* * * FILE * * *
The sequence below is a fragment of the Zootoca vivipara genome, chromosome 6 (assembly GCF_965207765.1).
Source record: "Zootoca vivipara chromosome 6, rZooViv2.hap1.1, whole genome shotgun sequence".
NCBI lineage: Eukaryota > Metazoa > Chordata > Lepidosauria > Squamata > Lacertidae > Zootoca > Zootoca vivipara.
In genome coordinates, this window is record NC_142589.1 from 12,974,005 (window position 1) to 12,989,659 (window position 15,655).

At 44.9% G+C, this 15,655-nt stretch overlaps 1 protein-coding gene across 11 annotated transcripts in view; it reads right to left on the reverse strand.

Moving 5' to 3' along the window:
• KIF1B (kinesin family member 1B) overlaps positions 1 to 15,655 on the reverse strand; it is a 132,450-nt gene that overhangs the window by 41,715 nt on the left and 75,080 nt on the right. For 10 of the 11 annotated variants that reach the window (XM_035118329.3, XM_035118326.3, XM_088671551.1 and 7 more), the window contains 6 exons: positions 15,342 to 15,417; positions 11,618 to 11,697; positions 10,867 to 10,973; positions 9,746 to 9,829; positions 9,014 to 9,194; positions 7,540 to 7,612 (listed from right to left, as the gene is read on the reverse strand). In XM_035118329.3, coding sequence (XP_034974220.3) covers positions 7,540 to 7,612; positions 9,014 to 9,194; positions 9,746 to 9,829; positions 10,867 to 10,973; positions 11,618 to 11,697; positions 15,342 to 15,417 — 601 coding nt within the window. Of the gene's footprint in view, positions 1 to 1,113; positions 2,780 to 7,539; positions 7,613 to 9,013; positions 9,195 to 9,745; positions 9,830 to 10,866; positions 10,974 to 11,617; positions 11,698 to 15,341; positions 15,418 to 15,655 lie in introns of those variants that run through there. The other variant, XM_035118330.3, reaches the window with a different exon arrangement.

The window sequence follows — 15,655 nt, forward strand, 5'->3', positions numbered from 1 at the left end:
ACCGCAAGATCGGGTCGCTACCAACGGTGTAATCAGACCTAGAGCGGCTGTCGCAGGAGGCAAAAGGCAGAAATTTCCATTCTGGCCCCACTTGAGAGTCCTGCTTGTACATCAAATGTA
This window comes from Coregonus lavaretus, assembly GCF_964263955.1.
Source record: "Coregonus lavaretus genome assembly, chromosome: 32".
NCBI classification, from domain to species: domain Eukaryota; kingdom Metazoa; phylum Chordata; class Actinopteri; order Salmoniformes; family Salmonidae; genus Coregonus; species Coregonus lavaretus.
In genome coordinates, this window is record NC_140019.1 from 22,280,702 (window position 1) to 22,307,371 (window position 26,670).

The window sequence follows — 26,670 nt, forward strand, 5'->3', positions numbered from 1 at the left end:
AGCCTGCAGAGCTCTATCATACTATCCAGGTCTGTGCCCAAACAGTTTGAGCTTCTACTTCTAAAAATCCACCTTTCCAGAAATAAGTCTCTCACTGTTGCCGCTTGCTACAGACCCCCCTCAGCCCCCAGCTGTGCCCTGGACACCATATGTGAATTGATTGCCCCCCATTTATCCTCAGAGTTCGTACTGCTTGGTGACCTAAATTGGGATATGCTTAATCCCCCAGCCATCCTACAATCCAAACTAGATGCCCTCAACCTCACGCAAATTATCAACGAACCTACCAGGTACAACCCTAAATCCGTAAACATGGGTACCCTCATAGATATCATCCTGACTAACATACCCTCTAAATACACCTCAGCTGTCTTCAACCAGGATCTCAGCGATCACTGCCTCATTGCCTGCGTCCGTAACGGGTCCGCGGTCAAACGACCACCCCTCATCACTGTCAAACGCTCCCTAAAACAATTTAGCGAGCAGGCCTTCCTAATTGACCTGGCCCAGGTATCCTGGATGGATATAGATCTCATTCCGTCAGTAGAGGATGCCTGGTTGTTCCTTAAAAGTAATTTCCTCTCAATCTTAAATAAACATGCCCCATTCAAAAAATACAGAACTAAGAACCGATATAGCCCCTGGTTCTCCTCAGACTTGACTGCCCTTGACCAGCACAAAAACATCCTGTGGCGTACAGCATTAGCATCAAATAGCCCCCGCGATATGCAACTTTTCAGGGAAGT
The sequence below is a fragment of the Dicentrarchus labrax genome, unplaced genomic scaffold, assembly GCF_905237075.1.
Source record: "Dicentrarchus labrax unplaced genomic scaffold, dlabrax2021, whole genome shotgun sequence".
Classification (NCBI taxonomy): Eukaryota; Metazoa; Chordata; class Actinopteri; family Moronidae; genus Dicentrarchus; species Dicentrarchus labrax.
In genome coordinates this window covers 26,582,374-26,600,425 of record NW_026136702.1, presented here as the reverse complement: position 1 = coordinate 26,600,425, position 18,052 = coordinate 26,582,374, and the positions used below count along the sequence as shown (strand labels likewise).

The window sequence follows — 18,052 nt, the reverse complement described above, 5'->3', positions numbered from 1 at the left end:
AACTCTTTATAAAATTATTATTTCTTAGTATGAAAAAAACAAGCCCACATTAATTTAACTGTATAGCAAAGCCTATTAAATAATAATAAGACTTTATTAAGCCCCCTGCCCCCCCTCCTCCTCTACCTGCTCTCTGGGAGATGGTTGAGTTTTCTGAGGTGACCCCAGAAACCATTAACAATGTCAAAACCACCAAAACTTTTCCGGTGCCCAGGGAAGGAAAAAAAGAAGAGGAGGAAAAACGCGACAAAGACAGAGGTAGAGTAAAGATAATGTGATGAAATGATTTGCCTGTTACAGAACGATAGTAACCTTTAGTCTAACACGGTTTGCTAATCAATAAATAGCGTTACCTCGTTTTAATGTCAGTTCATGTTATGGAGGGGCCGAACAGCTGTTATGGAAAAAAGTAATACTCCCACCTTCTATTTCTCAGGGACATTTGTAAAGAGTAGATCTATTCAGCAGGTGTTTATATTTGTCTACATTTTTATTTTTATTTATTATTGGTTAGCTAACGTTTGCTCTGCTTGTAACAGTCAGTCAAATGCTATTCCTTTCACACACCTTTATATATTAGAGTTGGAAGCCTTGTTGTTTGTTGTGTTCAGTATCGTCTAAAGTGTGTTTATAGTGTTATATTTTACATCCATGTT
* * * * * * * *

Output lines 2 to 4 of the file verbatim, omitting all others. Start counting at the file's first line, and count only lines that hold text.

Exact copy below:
Source record: "Zootoca vivipara chromosome 6, rZooViv2.hap1.1, whole genome shotgun sequence".
NCBI lineage: Eukaryota > Metazoa > Chordata > Lepidosauria > Squamata > Lacertidae > Zootoca > Zootoca vivipara.
In genome coordinates, this window is record NC_142589.1 from 12,974,005 (window position 1) to 12,989,659 (window position 15,655).